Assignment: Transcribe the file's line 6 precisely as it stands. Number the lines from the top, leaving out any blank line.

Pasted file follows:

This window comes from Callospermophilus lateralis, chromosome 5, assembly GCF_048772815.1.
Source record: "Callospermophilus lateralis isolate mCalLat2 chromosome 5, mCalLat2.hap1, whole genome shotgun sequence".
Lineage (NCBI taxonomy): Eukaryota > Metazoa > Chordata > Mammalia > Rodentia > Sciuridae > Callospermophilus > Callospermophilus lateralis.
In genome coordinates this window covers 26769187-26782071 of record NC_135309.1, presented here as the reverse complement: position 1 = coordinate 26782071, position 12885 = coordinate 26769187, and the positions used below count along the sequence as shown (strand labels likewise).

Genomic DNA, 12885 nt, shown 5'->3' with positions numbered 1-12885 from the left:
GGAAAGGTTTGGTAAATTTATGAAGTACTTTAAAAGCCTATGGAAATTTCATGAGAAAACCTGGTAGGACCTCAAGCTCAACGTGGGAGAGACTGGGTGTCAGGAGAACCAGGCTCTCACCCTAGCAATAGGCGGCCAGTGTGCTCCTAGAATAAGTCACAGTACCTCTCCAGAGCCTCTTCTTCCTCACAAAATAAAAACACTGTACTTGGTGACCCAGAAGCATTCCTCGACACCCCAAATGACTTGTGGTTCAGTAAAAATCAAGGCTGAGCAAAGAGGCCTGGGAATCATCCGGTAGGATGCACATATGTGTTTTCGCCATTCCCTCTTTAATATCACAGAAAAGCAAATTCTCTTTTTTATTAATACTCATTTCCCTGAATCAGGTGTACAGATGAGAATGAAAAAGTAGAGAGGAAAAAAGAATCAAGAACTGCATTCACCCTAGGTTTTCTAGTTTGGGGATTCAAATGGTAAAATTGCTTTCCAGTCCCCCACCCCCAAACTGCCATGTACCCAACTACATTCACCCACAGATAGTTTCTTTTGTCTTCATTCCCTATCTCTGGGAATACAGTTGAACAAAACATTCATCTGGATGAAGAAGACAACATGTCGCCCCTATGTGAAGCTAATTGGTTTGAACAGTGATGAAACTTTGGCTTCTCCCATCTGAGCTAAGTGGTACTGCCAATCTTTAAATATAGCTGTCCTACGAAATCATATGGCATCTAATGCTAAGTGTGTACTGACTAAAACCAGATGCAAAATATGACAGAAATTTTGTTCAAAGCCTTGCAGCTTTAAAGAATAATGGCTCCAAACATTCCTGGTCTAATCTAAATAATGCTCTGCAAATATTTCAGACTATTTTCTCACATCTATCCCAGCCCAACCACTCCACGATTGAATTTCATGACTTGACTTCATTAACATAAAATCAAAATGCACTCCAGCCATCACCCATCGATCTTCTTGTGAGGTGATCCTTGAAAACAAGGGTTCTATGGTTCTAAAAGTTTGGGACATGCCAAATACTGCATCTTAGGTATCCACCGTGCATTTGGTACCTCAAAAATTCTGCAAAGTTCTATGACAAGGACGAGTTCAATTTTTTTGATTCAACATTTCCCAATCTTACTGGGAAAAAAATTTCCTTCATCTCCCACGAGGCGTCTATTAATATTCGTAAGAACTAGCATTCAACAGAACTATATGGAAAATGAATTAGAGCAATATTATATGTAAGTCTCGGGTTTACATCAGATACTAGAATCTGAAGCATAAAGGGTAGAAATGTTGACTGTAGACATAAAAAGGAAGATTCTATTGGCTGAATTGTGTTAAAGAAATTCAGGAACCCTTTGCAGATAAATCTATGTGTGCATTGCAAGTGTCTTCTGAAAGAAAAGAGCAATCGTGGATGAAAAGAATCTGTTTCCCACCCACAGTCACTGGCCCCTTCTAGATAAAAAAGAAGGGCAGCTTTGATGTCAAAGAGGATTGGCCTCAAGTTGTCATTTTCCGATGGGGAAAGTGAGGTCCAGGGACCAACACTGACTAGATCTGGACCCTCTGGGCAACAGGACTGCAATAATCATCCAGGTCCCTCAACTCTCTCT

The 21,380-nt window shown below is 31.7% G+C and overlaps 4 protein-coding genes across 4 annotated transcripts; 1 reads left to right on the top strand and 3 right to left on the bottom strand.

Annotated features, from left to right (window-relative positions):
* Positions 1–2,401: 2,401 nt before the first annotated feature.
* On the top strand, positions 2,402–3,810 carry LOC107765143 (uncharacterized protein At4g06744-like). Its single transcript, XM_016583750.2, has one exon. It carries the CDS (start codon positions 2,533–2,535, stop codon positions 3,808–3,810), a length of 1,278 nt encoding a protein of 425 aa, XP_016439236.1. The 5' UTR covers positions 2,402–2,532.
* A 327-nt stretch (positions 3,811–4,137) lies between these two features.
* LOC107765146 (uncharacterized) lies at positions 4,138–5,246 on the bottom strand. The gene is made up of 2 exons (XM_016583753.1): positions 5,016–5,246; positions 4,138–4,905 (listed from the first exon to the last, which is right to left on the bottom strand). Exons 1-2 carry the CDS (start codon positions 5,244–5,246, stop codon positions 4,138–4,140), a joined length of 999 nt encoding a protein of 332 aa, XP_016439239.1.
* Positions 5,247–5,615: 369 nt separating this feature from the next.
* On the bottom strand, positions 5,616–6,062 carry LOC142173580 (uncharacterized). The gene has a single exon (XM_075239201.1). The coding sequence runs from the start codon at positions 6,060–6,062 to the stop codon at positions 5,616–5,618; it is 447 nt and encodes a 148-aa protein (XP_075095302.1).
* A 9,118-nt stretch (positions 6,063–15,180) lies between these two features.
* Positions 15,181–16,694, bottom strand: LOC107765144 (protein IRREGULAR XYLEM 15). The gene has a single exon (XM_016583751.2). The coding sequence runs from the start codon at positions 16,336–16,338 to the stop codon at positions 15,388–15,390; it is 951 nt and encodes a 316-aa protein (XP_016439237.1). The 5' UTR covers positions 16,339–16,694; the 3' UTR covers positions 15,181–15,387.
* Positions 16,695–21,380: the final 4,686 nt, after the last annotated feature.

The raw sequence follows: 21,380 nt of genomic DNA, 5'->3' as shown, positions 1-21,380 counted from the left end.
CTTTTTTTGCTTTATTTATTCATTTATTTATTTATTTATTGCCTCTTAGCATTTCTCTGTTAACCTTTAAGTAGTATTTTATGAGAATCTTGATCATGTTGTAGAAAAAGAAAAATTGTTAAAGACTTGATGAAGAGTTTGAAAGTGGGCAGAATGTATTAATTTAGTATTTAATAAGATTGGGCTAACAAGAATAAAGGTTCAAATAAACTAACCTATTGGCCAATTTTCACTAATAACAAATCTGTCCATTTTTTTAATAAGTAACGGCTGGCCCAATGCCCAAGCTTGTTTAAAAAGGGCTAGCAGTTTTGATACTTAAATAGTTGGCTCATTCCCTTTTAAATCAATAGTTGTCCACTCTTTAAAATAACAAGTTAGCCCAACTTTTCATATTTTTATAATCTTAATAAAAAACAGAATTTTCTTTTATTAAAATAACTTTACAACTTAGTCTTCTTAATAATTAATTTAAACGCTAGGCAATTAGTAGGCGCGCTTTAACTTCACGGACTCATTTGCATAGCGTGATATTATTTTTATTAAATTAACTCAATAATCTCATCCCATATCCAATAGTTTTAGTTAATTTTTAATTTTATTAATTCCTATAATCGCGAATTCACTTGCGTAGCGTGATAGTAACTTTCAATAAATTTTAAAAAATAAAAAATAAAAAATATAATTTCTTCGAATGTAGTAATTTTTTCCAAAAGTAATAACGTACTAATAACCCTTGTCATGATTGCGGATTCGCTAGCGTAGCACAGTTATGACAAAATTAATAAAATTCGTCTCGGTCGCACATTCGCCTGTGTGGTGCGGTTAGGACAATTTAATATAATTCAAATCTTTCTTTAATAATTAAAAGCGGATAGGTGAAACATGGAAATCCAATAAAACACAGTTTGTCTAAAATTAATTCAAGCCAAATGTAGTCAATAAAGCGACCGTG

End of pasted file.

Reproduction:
GGAAAGGTTTGGTAAATTTATGAAGTACTTTAAAAGCCTATGGAAATTTCATGAGAAAACCTGGTAGGACCTCAAGCTCAACGTGGGAGAGACTGGGTGTCAGGAGAACCAGGCTCTCACCCTAGCAATAGGCGGCCAGTGTGCTCCTAGAATAAGTCACAGTACCTCTCCAGAGCCTCTTCTTCCTCACAAAATAAAAACACTGTACTTGGTGACCCAGAAGCATTCCTCGACACCCCAAATGACTTGTGGTTCAGTAAAAATCAAGGCTGAGCAAAGAGGCCTGGGAATCATCCGGTAGGATGCACATATGTGTTTTCGCCATTCCCTCTTTAATATCACAGAAAAGCAAATTCTCTTTTTTATTAATACTCATTTCCCTGAATCAGGTGTACAGATGAGAATGAAAAAGTAGAGAGGAAAAAAGAATCAAGAACTGCATTCACCCTAGGTTTTCTAGTTTGGGGATTCAAATGGTAAAATTGCTTTCCAGTCCCCCACCCCCAAACTGCCATGTACCCAACTACATTCACCCACAGATAGTTTCTTTTGTCTTCATTCCCTATCTCTGGGAATACAGTTGAACAAAACATTCATCTGGATGAAGAAGACAACATGTCGCCCCTATGTGAAGCTAATTGGTTTGAACAGTGATGAAACTTTGGCTTCTCCCATCTGAGCTAAGTGGTACTGCCAATCTTTAAATATAGCTGTCCTACGAAATCATATGGCATCTAATGCTAAGTGTGTACTGACTAAAACCAGATGCAAAATATGACAGAAATTTTGTTCAAAGCCTTGCAGCTTTAAAGAATAATGGCTCCAAACATTCCTGGTCTAATCTAAATAATGCTCTGCAAATATTTCAGACTATTTTCTCACATCTATCCCAGCCCAACCACTCCACGATTGAATTTCATGACTTGACTTCATTAACATAAAATCAAAATGCACTCCAGCCATCACCCATCGATCTTCTTGTGAGGTGATCCTTGAAAACAAGGGTTCTATGGTTCTAAAAGTTTGGGACATGCCAAATACTGCATCTTAGGTATCCACCGTGCATTTGGTACCTCAAAAATTCTGCAAAGTTCTATGACAAGGACGAGTTCAATTTTTTTGATTCAACATTTCCCAATCTTACTGGGAAAAAAATTTCCTTCATCTCCCACGAGGCGTCTATTAATATTCGTAAGAACTAGCATTCAACAGAACTATATGGAAAATGAATTAGAGCAATATTATATGTAAGTCTCGGGTTTACATCAGATACTAGAATCTGAAGCATAAAGGGTAGAAATGTTGACTGTAGACATAAAAAGGAAGATTCTATTGGCTGAATTGTGTTAAAGAAATTCAGGAACCCTTTGCAGATAAATCTATGTGTGCATTGCAAGTGTCTTCTGAAAGAAAAGAGCAATCGTGGATGAAAAGAATCTGTTTCCCACCCACAGTCACTGGCCCCTTCTAGATAAAAAAGAAGGGCAGCTTTGATGTCAAAGAGGATTGGCCTCAAGTTGTCATTTTCCGATGGGGAAAGTGAGGTCCAGGGACCAACACTGACTAGATCTGGACCCTCTGGGCAACAGGACTGCAATAATCATCCAGGTCCCTCAACTCTCTCT